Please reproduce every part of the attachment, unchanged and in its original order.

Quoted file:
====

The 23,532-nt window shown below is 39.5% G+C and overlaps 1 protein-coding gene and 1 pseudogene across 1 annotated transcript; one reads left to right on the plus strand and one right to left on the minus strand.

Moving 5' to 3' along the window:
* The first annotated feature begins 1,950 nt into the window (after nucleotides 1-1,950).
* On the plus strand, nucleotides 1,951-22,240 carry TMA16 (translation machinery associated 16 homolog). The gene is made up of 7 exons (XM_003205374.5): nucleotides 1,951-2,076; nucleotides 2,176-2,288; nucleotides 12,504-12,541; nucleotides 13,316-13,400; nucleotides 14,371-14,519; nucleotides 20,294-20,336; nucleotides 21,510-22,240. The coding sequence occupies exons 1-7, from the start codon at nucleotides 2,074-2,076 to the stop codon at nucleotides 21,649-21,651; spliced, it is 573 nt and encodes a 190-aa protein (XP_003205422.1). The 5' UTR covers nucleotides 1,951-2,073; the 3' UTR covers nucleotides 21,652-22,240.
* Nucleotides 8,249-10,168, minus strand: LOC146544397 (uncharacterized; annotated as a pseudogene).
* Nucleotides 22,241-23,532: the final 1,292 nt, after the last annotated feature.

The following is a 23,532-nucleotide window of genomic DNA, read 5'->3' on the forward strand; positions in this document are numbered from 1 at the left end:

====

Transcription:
The 23,532-nt window shown below is 39.5% G+C and overlaps 1 protein-coding gene and 1 pseudogene across 1 annotated transcript; one reads left to right on the plus strand and one right to left on the minus strand.

Moving 5' to 3' along the window:
* The first annotated feature begins 1,950 nt into the window (after nucleotides 1-1,950).
* On the plus strand, nucleotides 1,951-22,240 carry TMA16 (translation machinery associated 16 homolog). The gene is made up of 7 exons (XM_003205374.5): nucleotides 1,951-2,076; nucleotides 2,176-2,288; nucleotides 12,504-12,541; nucleotides 13,316-13,400; nucleotides 14,371-14,519; nucleotides 20,294-20,336; nucleotides 21,510-22,240. The coding sequence occupies exons 1-7, from the start codon at nucleotides 2,074-2,076 to the stop codon at nucleotides 21,649-21,651; spliced, it is 573 nt and encodes a 190-aa protein (XP_003205422.1). The 5' UTR covers nucleotides 1,951-2,073; the 3' UTR covers nucleotides 21,652-22,240.
* Nucleotides 8,249-10,168, minus strand: LOC146544397 (uncharacterized; annotated as a pseudogene).
* Nucleotides 22,241-23,532: the final 1,292 nt, after the last annotated feature.

The following is a 23,532-nucleotide window of genomic DNA, read 5'->3' on the forward strand; positions in this document are numbered from 1 at the left end: